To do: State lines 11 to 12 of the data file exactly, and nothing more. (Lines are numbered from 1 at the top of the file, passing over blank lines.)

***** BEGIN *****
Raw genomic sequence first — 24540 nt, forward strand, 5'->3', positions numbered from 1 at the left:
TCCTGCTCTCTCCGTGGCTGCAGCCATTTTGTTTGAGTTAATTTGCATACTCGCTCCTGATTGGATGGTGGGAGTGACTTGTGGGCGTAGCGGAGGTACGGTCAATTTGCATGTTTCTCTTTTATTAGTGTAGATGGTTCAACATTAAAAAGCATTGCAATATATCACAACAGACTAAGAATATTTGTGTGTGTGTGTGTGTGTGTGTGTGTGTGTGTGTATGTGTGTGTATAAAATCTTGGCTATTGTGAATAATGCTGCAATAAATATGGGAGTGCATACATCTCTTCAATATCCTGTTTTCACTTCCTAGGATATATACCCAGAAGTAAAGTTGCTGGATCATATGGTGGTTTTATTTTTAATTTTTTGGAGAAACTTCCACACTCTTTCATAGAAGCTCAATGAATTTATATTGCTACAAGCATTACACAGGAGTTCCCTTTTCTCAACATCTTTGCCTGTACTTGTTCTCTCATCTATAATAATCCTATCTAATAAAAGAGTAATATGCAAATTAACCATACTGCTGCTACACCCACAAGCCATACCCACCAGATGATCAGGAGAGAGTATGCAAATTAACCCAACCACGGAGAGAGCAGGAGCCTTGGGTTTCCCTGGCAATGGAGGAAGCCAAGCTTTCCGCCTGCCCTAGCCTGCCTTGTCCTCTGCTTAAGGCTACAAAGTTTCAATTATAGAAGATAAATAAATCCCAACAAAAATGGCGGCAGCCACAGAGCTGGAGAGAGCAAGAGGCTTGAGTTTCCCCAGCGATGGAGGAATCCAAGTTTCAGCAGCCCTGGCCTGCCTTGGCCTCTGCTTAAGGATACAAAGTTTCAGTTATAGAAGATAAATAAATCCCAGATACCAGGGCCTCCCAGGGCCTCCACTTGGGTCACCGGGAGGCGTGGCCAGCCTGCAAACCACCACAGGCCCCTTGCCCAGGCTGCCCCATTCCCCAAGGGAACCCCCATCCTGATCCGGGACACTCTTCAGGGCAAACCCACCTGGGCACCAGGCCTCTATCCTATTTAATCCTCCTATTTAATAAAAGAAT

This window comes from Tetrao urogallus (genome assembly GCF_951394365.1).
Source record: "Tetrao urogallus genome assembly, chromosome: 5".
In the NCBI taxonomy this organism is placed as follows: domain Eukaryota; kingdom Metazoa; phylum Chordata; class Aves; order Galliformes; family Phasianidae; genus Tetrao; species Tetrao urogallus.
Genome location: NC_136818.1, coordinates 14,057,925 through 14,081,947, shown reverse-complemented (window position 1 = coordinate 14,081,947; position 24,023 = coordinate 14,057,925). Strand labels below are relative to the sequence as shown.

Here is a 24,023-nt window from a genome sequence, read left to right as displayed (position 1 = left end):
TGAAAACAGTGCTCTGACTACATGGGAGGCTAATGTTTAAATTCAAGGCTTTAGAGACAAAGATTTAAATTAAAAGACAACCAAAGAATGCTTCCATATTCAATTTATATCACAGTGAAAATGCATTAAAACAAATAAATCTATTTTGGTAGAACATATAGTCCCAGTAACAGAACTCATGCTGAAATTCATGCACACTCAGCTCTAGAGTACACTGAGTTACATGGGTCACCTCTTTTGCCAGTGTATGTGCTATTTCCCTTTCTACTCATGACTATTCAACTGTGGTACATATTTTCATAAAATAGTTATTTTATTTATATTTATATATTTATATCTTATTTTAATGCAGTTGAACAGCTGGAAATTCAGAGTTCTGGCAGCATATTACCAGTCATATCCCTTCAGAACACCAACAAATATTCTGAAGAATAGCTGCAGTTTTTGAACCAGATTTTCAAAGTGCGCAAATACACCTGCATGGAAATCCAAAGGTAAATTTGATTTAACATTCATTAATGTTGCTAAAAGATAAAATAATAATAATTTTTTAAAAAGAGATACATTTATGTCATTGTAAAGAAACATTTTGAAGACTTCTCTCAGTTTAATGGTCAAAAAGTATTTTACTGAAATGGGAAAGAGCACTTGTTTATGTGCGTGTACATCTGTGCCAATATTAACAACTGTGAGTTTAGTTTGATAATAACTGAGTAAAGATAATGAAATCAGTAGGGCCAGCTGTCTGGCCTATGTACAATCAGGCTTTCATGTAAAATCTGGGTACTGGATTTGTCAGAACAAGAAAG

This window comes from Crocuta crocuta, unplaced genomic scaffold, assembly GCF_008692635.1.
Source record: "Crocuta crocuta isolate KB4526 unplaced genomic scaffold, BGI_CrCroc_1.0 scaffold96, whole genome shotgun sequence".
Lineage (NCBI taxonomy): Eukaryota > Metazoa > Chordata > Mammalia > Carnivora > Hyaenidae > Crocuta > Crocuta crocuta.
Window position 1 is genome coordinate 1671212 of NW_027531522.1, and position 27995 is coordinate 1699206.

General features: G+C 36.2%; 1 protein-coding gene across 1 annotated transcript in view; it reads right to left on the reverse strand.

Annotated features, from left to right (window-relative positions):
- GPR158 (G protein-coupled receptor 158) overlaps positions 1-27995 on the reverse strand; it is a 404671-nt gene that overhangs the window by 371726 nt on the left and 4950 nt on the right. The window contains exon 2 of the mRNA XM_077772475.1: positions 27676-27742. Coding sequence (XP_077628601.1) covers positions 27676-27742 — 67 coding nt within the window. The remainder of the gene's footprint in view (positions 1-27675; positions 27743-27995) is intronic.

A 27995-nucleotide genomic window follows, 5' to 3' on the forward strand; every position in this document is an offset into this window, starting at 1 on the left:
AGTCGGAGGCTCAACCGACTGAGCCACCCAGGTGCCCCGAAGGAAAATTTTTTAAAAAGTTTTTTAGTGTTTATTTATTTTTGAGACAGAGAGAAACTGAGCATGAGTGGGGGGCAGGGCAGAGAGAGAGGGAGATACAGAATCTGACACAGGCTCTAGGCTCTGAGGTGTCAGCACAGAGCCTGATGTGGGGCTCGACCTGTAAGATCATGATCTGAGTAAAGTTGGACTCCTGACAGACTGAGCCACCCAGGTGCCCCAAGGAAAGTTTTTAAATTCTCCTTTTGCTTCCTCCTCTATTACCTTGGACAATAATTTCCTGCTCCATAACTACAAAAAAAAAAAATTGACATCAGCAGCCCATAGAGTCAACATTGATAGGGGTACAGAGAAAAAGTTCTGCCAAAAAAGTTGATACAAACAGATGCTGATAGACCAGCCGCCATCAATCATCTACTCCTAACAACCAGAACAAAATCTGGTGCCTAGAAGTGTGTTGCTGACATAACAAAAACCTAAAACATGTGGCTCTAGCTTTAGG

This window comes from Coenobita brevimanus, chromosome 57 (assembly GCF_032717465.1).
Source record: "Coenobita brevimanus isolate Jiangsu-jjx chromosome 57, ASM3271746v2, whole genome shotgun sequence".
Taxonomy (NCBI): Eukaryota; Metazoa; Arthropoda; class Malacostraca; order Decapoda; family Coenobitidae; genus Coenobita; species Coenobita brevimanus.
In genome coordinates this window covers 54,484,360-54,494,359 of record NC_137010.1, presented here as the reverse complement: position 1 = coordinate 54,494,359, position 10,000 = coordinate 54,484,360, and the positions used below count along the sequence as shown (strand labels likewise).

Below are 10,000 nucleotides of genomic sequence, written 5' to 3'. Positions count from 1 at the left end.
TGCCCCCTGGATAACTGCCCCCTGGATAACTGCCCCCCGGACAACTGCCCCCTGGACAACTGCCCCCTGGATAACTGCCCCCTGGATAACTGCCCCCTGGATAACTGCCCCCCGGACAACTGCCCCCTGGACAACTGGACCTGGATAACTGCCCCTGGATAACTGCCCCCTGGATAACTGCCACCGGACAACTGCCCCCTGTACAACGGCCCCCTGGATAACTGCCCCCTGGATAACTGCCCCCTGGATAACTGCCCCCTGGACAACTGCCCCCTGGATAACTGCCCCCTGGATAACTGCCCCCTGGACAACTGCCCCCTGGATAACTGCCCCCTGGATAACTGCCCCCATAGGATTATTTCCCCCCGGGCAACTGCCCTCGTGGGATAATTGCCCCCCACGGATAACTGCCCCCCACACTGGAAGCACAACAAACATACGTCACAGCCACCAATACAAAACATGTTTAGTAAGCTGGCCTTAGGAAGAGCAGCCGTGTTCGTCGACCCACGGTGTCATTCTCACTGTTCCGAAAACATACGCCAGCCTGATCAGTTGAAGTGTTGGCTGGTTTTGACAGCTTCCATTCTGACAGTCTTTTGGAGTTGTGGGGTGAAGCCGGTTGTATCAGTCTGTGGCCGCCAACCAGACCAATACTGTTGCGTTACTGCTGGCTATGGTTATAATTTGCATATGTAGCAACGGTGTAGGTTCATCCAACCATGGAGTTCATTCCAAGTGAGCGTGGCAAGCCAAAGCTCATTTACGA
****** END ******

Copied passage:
Lineage (NCBI taxonomy): Eukaryota > Metazoa > Chordata > Mammalia > Carnivora > Hyaenidae > Crocuta > Crocuta crocuta.
Window position 1 is genome coordinate 1671212 of NW_027531522.1, and position 27995 is coordinate 1699206.